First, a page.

|Pittsfield Approves Cost of Living Adjustment For Management|
|By Andy McKeever, iBerkshires Staff|
01:42PM / Thursday, February 15, 2018
|Michael Taylor presented his proposal to the City Council on Tuesday.|
PITTSFIELD, Mass. — Council Vice President John Krol doesn't want the city to engage in a "race to the bottom" when it comes to how the employees are treated.
But, the approval didn't come easy. A few city councilors opposed the raise for managers, saying the workers should only get a raise based on merit instead of cost-of-living increases. Those councilors said the many companies in the private sector do not provide increases, many private sector workers have to work multiple jobs to make ends meet, and they pay for a greater percentage of health insurance.
"It is morally repugnant that we have an economy where that is the case. It is totally unacceptable that health insurance is a burden in the private sector," Krol responded.
The city doesn't have to further those trends, he said, and the increase will pay itself back with a reduction in costs related to job turnover, which Taylor said quickly adds up.
Ward 1 Councilor Helen Moon looked at the management wages and said they sit just barely above the federal poverty level.
"What I am hearing is that we are OK with our managers, who are overseeing our departments, receiving $1,500 over the low-income bracket?" Moon said in response to those who oppose the increases.
For Moon, it is a matter of standing up for the middle class. She said inflation goes up 2 to 3 percent every year and without the cost of living increase, wages stay the same mostly. From year to year, the city worker's buying power decreases.
"The cost of living still is going up. Gas rates go up. When we buy oil, our oil rates keep going up. These numbers fluctuate and we need to accommodate that," Moon said.
But Councilors Melissa Mazzeo, Christopher Connell, and Kevin Morandi said the city simply can't afford to do that. They said the managers are still eligible for 2 percent step increases, based on the mayor's determination, to move up and across the salary matrix. That, the councilors said, should be enough to recognize their work.
"The main thing we wanted to accomplish was trying to get away from pay being paid on time and for solely on merit," Connell said of the 2014 study that found the city's wages were lagging behind other communities. The council had approved a major overhaul of salaries.
"Originally there was a big increase with some back pay that was suggested at that time."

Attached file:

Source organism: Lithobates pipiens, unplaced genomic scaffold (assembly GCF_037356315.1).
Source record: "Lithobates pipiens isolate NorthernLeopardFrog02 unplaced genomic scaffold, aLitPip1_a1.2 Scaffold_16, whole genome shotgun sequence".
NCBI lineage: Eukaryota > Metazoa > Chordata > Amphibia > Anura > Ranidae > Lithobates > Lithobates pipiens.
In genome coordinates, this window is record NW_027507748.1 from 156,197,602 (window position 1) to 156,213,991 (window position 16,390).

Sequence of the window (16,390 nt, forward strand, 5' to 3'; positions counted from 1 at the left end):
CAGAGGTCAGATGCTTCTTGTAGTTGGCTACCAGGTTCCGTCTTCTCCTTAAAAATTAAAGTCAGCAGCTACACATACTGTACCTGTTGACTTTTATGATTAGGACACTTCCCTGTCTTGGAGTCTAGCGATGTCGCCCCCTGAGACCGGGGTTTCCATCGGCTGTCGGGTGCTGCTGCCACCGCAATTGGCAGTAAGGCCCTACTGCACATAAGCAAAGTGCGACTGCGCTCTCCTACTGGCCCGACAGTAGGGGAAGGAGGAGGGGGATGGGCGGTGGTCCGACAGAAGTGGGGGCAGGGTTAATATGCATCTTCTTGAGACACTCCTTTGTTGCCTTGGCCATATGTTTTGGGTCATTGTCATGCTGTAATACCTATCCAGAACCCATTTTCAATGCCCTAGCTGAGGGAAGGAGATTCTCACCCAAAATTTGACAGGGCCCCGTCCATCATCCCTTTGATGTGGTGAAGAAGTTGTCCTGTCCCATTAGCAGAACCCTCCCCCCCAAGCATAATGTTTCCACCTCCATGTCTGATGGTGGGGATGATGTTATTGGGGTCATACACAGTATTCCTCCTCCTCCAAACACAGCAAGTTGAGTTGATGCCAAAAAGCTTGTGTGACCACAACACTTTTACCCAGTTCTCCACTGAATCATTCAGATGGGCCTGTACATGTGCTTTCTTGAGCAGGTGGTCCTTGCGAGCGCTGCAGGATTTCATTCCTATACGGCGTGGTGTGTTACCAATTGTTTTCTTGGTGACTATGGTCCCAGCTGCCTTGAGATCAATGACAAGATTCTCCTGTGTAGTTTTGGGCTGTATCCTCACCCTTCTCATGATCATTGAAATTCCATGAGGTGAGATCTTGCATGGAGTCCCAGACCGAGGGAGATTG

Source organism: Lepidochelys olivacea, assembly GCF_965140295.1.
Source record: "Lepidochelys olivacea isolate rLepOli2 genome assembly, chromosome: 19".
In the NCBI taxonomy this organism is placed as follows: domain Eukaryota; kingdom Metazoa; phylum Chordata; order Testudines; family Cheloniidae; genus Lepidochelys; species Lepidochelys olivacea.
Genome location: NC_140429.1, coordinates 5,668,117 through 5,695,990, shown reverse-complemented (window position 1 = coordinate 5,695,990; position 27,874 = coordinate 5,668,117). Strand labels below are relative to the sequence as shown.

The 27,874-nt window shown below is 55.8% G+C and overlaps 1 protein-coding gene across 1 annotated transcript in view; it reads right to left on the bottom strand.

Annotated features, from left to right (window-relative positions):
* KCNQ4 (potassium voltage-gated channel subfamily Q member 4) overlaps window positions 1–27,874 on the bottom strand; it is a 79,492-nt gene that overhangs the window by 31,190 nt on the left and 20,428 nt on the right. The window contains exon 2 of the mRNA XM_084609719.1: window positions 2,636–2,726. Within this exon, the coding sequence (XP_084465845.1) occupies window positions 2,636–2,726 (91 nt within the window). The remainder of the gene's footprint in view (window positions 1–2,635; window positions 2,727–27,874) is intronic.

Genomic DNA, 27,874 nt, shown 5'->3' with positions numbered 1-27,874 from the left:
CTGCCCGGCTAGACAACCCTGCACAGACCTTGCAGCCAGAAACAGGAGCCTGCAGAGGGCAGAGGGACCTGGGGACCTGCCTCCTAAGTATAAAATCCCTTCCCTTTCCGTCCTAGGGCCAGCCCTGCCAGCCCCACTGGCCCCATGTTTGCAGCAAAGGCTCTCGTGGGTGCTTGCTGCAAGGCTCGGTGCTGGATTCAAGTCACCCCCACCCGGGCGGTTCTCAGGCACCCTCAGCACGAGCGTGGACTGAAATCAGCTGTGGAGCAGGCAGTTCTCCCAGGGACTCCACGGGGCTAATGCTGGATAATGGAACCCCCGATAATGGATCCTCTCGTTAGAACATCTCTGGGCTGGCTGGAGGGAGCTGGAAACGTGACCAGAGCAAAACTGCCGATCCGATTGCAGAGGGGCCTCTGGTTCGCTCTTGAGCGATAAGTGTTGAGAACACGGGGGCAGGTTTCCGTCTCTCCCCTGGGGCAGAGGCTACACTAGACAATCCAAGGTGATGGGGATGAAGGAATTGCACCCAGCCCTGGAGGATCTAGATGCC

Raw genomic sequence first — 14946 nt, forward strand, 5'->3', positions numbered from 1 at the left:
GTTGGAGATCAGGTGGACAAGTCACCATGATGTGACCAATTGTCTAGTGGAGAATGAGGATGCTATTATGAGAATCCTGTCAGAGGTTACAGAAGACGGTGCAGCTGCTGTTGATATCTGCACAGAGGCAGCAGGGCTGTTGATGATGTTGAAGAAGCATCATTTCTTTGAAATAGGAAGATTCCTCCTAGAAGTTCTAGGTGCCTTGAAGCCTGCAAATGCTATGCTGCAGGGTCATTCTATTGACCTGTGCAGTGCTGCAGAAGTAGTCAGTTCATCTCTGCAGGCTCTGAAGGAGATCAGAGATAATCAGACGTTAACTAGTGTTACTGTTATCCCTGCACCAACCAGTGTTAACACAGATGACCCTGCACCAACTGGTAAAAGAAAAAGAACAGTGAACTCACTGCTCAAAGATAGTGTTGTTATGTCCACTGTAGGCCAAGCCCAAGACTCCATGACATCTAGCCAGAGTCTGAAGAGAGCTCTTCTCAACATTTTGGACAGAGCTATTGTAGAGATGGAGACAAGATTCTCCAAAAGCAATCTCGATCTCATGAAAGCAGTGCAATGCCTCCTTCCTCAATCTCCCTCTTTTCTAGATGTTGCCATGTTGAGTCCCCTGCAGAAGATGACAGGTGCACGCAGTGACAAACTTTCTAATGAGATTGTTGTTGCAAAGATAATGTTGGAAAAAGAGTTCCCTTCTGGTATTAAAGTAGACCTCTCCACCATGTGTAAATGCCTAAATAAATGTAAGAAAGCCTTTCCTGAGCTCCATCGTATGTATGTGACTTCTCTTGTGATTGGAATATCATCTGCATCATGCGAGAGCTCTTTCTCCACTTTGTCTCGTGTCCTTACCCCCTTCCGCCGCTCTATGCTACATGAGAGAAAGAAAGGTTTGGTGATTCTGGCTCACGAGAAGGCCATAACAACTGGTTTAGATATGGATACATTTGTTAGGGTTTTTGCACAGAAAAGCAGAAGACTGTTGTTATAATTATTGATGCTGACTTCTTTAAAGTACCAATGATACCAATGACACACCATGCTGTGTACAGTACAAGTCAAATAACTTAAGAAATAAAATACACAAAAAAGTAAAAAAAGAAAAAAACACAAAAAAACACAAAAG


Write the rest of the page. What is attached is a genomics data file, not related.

A merit system has yet to be put in place. Taylor said he is in the process of rolling such a system out. But, that still doesn't change his plans to return to the council every year to ask for cost-of-living increases.
Taylor was careful to separate the individual employees from the salary scales. The cost-of-living proposal is just to keep salaries across the scale in line with others in the industry, and offset inflation. Merit raises would be extra incentives to individual employees for performance.
"You are not trying to give this COLA just to give raises, you are trying to give raises to affect this table," said Ward 5 Councilor Donna Todd Rivers.
Taylor said it was found in 2014 that the city's pay scales lagged behind similar jobs in other communities by 12 percent. With help of a consultant, the city crafted new scales, which gave a large boost.
However, Taylor said another recommendation was to raise those set salaries by the level of inflation to keep them in line with the market. That hasn't been done yet.
"Our management scale is not competitive with what we see in the private industry," said Councilor at Large Peter White.
Councilor at Large Melissa Mazzeo, however, refuted much of that argument because few employees are at the bottom of the pay scale. Employees are eligible for step raises after certain years, can move to other job levels with the mayor's discretion, and the mayor can start an employee off at any level -- not necessarily step one. She said not one of the 30 managers in this employee class fall into the bottom three position levels.
"If somebody is really going above and beyond in the work, the administration has all of the control with the steps," Mazzeo said.
Connell questioned why the city wouldn't just use the administration's ability to move up the pay scale as a way to raise salaries.
Mazzeo continued to say city workers receive significantly better benefits than those in the private sector, which makes up for any lagging behind in salary, and the cost of living in the Berkshires is less than elsewhere. She said she knows people who would work for the city "in a heartbeat" solely for the benefits package.
But Taylor said the 85 percent to 15 percent split for insurance is likely going to change. The city has been in discussion with the Public Employees Committee on changes to the split.
Mazzeo responded that if that happened, then she would be willing to discuss raising salaries as a trade-off for the workers taking on the additional burden.
Morandi said the city's financial picture has gotten worse since the 2014 recommendations,
"We are stretched out to the max. Our taxpayers are stretched out to the max," he said. "We can't afford it, is the bottom line."
But Krol said it makes more financial sense to do it. The cost-of-living raises help keep employees from taking other jobs. When an employee leaves, there is a significant cost to refill the position. Taylor said there are impacts on the worker cashing in unused accrued time, advertising the position, time to interview, training costs, and sometime pre-employment physicals. All of that becomes "pricey," Taylor said.
Ultimately, the measure was approved by an 8-3 vote, with Mazzeo, Connell, and Morandi opposing it.